Kōkichi Tsuburaya

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Kōkichi Tsuburaya
Kōkichi Tsuburaya at the 1964 Olympics
Personal information
Born(1940-05-13)May 13, 1940[1]
Sukagawa, Fukushima, Japan
DiedJanuary 9, 1968(1968-01-09) (aged 27)
Nerima, Tokyo, Japan
Height1.63 m (5 ft 4 in)
Weight54 kg (119 lb)
SportLong-distance running
Event(s)10,000 meters, marathon
Achievements and titles
Personal best(s)10,000 meters: 28:52.6[2]
Marathon: 2:16:23[2]
Medal record
Representing  Japan
Men's athletics
Bronze medal – third place 1964 Tokyo Marathon

Kōkichi Tsuburaya (円谷 幸吉, Tsuburaya Kōkichi) (born Kokichi Tsumuraya (円谷 幸吉, Tsumuraya Kōkichi); May 13, 1940 – January 9, 1968) was a Japanese athlete who competed mainly as a marathoner. Kokichi was also a 1st lieutenant in the Japan Ground Self-Defense Force.

Running career[edit]

Tsuburaya competed at the 1964 Summer Olympics held in Tokyo, Japan, finishing sixth in the 10,000m event and lining up for the marathon as well, on the final day of competition. Abebe Bikila of Ethiopia won the race decisively, becoming the first man to defend his Olympic title in the event, having won in Rome in 1960, running barefoot. Tsuburaya entered the stadium second, but was overtaken on the final lap by the furious sprint of Britain's Basil Heatley and finished third, earning the bronze medal. Tsuburaya was mortified by the loss to Heatley, saying to fellow marathoner Kenji Kimihara, "I committed an inexcusable blunder in front of the Japanese people. I have to make amends by running and hoisting the Hinomaru in the next Olympics, in Mexico".[3]

Shortly after the Tokyo Olympics, Tsuburaya suffered from an ongoing back problem, known as lumbago. On January 9, 1968, he committed suicide by slashing his wrist in his dormitory room where he had stayed during his training period for the Mexico City Olympics.[4]


Tsuburaya was found dead in his dorm room, holding on to his bronze medal. His suicide was an emotional reaction to the marriage of his longtime girlfriend, Eiko, to another man. Tsuburaya had wanted to marry Eiko, but his military bosses refused to consent to a marriage until after the 1968 Olympic Games in Mexico City, and Eiko's parents had been unwilling to have her wait to marry until after the Games.[5]

In his suicide note, Tsuburaya paid thanks to his parents, siblings and trainers for their contributions, hoped his nieces and nephews would grow up well, and asked for forgiveness from his parents.[6] He left two handwritten notes as explanation for why he took his life.[7]

His suicide note reads as such:

My dear Father, my dear Mother: I thank you for the three-day pickled yam. It was delicious. Thank you for the dried persimmons. And the rice cakes. They were delicious, too.

My dear Brother Toshio, and my dear Sister: I thank you for the sushi. It was delicious.

My dear Brother Katsumi, and my dear Sister: The wine and apples were delicious. I thank you.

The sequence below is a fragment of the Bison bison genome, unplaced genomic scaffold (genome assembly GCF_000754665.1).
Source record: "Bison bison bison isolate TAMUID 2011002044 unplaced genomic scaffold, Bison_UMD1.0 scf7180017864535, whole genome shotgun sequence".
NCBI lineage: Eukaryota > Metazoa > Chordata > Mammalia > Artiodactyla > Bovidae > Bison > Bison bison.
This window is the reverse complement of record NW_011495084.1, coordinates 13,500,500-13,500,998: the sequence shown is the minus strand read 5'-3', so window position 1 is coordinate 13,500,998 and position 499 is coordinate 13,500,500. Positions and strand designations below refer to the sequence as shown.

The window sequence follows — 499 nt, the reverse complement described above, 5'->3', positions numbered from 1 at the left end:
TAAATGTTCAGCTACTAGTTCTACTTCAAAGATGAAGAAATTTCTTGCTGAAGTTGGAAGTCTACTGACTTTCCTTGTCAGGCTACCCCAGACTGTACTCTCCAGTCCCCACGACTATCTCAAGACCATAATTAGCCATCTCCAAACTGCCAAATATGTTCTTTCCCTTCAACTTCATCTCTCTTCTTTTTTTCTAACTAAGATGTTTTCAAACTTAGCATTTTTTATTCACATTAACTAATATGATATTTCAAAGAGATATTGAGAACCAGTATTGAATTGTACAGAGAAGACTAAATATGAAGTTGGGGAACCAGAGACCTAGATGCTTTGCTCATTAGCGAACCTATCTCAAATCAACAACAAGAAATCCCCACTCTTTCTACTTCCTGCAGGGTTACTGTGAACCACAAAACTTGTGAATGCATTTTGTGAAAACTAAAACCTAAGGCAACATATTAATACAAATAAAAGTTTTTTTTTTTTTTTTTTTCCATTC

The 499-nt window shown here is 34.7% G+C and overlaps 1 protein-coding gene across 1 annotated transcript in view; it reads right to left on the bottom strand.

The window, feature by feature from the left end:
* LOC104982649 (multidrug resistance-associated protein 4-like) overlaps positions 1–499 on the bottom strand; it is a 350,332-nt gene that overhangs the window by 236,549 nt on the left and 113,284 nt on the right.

My dear Brother Iwao, and my dear Sister: I thank you. The basil-flavored rice, and the Nanban pickles were delicious.

My dear Brother Kikuzo, and my dear Sister: The grape juice and Yomeishu were delicious. I thank you. And thank you, my dear Sister, for the laundry you always did for me.

My dear Brother Kozo and my dear Sister: I thank you for the rides you gave me in your car, to and fro. The mongo-cuttlefish was delicious. I thank you.

My dear Brother Masao, and my dear sister: I am very sorry for all the worries I caused you.

Yukio-kun, Hideo-kun, Mikio-kun, Toshiko-chan, Hideko-chan, Ryosuke-kun, Takahisa-kun, Miyoko-chan, Yukie-chan, Mitsue-chan, Akira-kun, Yoshiyuki-kun, Keiko-chan, Koei-kun, Yu-chan, Kii-chan, Shoji-kun: May you grow up to be fine people.

My dear Father and my dear Mother, Kokichi is too tired to run anymore. I beg you to forgive me. Your hearts must never have rested worrying and caring for me.

My dear Father and Mother, Kokichi would have liked to live by your side.[8]


  1. ^ Kokichi Tsuburaya. sports-reference.com
  2. ^ a b All-Athletics. "Profile of Kokichi Tsuburaya". Archived from the original on 2016-03-03. Retrieved 2014-12-03.
  3. ^ Whiting, Robert, "Schollander, Hayes were spectacular at Tokyo Games", The Japan Times, 18 October 2014, p. 13
  4. ^ Larimer, Tim (October 2, 2000). "The Agony of Defeat". TIME Asia. Archived from the original on January 25, 2001. Retrieved 21 April 2009.
  5. ^ Belson, Ken (July 18, 2021), "Elegy for a Heartbroken Medalist", The New York Times
  6. ^ "Tsuburaya's suicide note" (in Japanese). January 9, 1968. Archived from the original on December 3, 2013. Retrieved August 15, 2012.
  7. ^ Tomizawa, Roy. "The Triumphant Tragedy of Marathoner Kokichi Tsuburaya Part 4: A Suicide Note that Captures an Essence of the Japanese, and Endures as Literature". The Olympians. Retrieved 12 September 2017.
  8. ^ Kash. "The Tragic Death of a Japanese Olympian". J.W. Kash. Retrieved 12 September 2017.